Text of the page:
In addition to my sister’s wedding preparation, I’ve been preparing for my Brika launch!
BRIKA will first feature some of my clutches and a canvas tote bag. The tote bag is made of a colorful kilim style fabric with genuine leather straps. This eastern European/Turkish style is said to be replacing the chevron trend! (So I’ve heard.) But, I didn’t choose the kilim pattern for that reason! Instead, the print looked wordly, modern, and reminded me of Ukrainian artistry!
I think the kilim design will look really nice with fall attire.
BRIKA is a Toronto based ecommerce website started by two women, Kene Parajape and Jen Lee Koss. Their mission is to “build a beautiful life through well-crafted, everyday objects” and create “a unique online shopping destination that offers a curated selection of special pieces that are destined to become heirlooms.” Everything on the website is handmade with a story behind the product and the maker. Below is Brika’s YouTube Video:
Professional product images (or photos with proper lighting) are extremely important in ecommerce and without them, I’m not sure if anyone can successfully sell their products. Luckily, I have some talented photographers in my family and resources that have allowed me to take professional looking photos! (I’m still learning though!!) My hometown has a family owned camera shop (Gene’s Camera) which recently opened a new studio space that allows photographers to rent. The equipment and space is state of the arc and the owners have been EXTREMELY helpful to me! Also, I’m fortunate to have some lovely sisters who I can persuade to model for me I persuaded my sister Kate to spare some time to model garments, purses, etc. in exchange for all the time I spent sewing and preparing for her wedding!
The pictures turned out better than I imagined and I was extremely pleased! However, early last week I needed to take more LASTMINUTE photos! This time I was in a pinch for models (they were all back at school) and so I had to do the modeling myself. I don’t feel comfortable posting so many pictures of myself, but they say a product sells better on/with a live model. (Plus it saves me money to not hire models!)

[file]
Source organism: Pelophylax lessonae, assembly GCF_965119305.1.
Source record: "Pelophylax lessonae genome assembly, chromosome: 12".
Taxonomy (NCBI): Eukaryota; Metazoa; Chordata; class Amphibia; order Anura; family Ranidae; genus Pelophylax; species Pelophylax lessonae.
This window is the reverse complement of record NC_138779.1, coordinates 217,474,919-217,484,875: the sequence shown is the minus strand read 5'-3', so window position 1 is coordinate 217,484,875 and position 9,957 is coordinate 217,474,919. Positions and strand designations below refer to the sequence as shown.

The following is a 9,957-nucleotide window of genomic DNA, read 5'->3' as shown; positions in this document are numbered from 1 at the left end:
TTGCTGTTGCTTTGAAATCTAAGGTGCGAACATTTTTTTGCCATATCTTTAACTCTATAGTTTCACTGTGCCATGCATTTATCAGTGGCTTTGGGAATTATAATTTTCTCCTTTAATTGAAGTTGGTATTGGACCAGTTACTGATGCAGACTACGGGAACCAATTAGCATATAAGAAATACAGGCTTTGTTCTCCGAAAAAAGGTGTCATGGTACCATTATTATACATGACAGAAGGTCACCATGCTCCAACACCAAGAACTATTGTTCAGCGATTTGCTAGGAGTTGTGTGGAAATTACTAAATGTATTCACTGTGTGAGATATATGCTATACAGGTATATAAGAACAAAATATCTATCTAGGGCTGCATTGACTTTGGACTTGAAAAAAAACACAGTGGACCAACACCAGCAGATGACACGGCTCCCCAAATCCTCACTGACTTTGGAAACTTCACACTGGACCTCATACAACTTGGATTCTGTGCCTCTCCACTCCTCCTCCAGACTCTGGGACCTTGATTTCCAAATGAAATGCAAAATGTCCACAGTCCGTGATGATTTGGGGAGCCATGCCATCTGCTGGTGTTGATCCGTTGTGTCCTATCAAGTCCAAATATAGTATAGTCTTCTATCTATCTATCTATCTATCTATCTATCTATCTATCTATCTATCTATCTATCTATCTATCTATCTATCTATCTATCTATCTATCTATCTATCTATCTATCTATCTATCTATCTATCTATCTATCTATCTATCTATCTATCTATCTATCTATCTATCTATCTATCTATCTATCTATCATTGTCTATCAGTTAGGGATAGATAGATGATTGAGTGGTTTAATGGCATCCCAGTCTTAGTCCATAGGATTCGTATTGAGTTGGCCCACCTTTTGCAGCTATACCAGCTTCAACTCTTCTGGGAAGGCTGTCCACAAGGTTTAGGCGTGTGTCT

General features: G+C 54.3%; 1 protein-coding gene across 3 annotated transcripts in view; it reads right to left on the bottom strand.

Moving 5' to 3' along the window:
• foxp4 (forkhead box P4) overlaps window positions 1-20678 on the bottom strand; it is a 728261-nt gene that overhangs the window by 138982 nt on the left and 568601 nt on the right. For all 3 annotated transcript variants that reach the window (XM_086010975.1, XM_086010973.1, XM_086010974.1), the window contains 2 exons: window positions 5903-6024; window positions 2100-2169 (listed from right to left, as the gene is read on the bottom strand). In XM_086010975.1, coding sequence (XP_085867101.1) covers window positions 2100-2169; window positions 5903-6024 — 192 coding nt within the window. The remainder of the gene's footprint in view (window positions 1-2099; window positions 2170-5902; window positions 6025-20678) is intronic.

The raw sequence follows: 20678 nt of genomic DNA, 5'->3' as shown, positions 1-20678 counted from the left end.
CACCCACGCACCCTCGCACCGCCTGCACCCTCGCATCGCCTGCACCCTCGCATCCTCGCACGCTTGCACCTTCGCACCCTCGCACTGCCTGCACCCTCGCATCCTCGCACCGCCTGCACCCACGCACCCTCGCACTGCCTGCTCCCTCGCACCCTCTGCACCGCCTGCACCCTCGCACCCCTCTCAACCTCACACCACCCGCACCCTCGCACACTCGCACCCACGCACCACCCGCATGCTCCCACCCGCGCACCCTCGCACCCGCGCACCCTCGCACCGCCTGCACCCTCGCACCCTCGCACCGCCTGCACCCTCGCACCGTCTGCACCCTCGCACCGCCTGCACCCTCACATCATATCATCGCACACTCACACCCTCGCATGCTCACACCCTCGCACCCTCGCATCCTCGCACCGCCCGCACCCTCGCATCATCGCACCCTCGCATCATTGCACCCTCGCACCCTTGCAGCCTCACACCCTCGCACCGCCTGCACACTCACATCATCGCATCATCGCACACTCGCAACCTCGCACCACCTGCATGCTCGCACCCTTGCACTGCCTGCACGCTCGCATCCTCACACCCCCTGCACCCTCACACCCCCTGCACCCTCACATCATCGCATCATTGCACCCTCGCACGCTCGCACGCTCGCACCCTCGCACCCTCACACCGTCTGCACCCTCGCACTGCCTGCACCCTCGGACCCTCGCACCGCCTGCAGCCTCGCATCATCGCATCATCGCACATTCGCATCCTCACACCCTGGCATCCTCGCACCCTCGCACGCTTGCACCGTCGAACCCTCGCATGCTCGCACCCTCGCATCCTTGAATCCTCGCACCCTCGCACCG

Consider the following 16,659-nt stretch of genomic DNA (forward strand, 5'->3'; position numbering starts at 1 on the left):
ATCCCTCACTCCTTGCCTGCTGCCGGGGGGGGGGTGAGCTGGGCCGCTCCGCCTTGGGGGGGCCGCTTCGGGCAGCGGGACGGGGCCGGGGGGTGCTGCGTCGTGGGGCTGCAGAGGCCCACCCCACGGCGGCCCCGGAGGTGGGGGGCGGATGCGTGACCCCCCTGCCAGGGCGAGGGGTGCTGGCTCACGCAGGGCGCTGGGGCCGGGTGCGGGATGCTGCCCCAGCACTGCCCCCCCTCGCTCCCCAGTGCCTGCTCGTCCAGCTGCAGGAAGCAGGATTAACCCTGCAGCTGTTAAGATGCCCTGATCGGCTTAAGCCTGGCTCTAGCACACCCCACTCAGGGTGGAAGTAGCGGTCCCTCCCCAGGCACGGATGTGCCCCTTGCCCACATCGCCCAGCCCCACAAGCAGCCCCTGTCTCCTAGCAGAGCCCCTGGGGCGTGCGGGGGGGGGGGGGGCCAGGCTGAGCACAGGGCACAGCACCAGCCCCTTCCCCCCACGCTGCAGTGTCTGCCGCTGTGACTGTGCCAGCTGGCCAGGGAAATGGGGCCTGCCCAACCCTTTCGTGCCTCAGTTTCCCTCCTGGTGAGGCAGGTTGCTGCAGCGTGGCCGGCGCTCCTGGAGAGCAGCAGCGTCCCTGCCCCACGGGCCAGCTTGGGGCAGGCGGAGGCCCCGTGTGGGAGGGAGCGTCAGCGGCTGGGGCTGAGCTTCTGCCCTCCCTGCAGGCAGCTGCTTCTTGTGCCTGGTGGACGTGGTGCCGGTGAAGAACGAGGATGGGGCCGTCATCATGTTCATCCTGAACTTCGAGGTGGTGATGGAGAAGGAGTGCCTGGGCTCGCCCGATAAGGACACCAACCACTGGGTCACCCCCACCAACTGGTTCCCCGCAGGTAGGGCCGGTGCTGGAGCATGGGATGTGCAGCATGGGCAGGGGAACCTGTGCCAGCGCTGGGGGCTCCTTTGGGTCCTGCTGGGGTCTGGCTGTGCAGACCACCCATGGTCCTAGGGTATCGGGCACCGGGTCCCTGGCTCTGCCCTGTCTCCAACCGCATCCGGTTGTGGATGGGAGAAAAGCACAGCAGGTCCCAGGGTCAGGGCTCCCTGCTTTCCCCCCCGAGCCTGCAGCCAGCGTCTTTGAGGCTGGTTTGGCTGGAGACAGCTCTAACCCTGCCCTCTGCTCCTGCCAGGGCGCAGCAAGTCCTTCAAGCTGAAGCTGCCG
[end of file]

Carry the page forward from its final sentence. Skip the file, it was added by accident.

If you can’t find a photographer to help you out with product photos, Kollabora just posted a DIY product images video. Click here to check it out!
Please PLEASE please PLEASE go check out Brika and read my story!
It’s a great website and I’m humbled that I get to be a part of it!
Below are some of the photos from our photo shoots! Enjoy!
Ukrainian hand embroidered dress in honor of my babcha
My Babcha was a special woman. Her story is quite remarkable and the lessons she taught me were even more so. I only hope to be as strong as her and pass on her spirit to others.
Aside from her wisdom, her love of sewing was passed on to me. My babcha was an incredible seamstress! She was self taught and used her skills as a seamstress when she moved to America.
Before my babcha’s passing in March (at the age of 93), I finished my first Ukrainian embroidered dress. My babcha was very sick and it was uncertain whether she would make it to Easter. However, she always wanted to die on Easter and we all believed she would make it to Easter day. (There is a Ukrianian myth that if you die on Easter, you go straight to heaven.) But sadly she didn’t make it or see the ukrainian embroidered Easter dress. But I’m sure she got a glimpse of it up in heaven! (And I have no doubt that she is guiding through my current projects!)
Dress is hand embroidered (took lots and lots of time to stitch)
Invisible Back Zipper
This is a compressed story of my babcha’s life (Written by my aunt but modified to be in my voice).
My babcha, Kataryna, was born in 1920 in Western Ukraine. Her father, prior to World War I, voyaged to America to work in the coal mines of Pennsylvania, while he built a homestead for his family in western Ukraine. My babcha’s parents settled to rear eight daughters, farming and woodcarving in that quiet, picturesque village in the rolling foothills of the Carpathian Mountains. As a child, my babcha vowed never to leave her home or her family. Little did she know of the adventures that lay ahead!